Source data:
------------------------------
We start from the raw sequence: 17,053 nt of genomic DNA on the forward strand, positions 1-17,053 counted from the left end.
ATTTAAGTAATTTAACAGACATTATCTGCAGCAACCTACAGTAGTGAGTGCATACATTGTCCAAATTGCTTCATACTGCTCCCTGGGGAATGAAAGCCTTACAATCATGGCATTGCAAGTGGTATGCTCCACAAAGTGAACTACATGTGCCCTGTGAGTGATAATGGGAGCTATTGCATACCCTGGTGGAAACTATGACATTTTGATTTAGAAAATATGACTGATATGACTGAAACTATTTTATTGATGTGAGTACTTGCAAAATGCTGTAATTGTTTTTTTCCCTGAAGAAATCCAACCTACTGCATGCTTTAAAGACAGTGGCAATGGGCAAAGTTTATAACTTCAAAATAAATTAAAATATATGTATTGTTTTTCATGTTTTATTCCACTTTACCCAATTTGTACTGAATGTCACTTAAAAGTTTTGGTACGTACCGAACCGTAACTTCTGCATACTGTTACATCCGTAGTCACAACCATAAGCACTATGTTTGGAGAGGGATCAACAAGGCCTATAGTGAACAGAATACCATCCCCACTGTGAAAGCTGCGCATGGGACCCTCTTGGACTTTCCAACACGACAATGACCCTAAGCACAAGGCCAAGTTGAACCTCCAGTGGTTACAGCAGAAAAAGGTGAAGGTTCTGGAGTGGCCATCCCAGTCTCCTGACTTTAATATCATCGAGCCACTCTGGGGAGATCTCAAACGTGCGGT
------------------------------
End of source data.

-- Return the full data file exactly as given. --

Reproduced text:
We start from the raw sequence: 17,053 nt of genomic DNA on the forward strand, positions 1-17,053 counted from the left end.
ATTTAAGTAATTTAACAGACATTATCTGCAGCAACCTACAGTAGTGAGTGCATACATTGTCCAAATTGCTTCATACTGCTCCCTGGGGAATGAAAGCCTTACAATCATGGCATTGCAAGTGGTATGCTCCACAAAGTGAACTACATGTGCCCTGTGAGTGATAATGGGAGCTATTGCATACCCTGGTGGAAACTATGACATTTTGATTTAGAAAATATGACTGATATGACTGAAACTATTTTATTGATGTGAGTACTTGCAAAATGCTGTAATTGTTTTTTTCCCTGAAGAAATCCAACCTACTGCATGCTTTAAAGACAGTGGCAATGGGCAAAGTTTATAACTTCAAAATAAATTAAAATATATGTATTGTTTTTCATGTTTTATTCCACTTTACCCAATTTGTACTGAATGTCACTTAAAAGTTTTGGTACGTACCGAACCGTAACTTCTGCATACTGTTACATCCGTAGTCACAACCATAAGCACTATGTTTGGAGAGGGATCAACAAGGCCTATAGTGAACAGAATACCATCCCCACTGTGAAAGCTGCGCATGGGACCCTCTTGGACTTTCCAACACGACAATGACCCTAAGCACAAGGCCAAGTTGAACCTCCAGTGGTTACAGCAGAAAAAGGTGAAGGTTCTGGAGTGGCCATCCCAGTCTCCTGACTTTAATATCATCGAGCCACTCTGGGGAGATCTCAAACGTGCGGT